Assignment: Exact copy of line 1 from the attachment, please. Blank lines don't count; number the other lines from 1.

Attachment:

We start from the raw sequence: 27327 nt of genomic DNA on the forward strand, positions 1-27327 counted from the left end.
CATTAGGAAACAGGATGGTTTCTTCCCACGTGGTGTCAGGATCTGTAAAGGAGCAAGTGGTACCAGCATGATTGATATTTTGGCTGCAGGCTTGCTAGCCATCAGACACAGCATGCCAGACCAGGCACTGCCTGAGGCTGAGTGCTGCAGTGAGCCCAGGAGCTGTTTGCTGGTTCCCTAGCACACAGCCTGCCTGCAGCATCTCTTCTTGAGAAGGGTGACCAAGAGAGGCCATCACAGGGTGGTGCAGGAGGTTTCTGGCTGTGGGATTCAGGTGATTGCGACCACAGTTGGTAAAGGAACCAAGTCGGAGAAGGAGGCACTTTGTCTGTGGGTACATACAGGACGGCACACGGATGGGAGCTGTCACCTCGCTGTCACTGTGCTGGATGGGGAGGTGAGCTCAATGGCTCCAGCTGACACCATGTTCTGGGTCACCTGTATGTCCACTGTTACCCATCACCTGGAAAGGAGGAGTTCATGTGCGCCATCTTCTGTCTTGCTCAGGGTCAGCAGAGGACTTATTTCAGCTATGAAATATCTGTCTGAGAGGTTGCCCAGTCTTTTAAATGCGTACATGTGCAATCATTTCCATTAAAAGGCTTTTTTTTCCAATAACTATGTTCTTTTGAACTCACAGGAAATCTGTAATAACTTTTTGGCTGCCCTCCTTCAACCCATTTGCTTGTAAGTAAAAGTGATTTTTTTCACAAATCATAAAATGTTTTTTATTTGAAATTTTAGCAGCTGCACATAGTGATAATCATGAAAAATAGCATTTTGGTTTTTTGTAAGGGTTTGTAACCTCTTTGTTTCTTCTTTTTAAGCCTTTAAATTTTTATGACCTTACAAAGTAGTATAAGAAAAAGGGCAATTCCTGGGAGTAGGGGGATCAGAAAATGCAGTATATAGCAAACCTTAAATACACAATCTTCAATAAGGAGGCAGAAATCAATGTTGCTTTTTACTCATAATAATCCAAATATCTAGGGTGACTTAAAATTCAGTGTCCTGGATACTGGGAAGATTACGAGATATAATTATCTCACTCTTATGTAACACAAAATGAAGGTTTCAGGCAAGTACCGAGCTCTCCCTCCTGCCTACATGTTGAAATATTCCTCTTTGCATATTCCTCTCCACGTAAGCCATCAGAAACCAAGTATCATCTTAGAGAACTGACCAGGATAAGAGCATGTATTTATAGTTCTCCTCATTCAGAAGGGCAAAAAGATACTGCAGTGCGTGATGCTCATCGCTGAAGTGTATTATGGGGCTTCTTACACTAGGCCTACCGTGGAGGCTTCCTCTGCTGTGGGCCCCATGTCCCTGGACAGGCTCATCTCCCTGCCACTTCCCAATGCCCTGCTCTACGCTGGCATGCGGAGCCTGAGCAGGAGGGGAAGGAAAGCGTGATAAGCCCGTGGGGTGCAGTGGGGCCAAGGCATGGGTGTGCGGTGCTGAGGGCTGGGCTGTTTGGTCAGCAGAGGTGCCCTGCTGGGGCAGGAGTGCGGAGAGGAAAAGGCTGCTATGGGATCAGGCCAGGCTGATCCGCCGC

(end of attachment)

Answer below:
We start from the raw sequence: 27327 nt of genomic DNA on the forward strand, positions 1-27327 counted from the left end.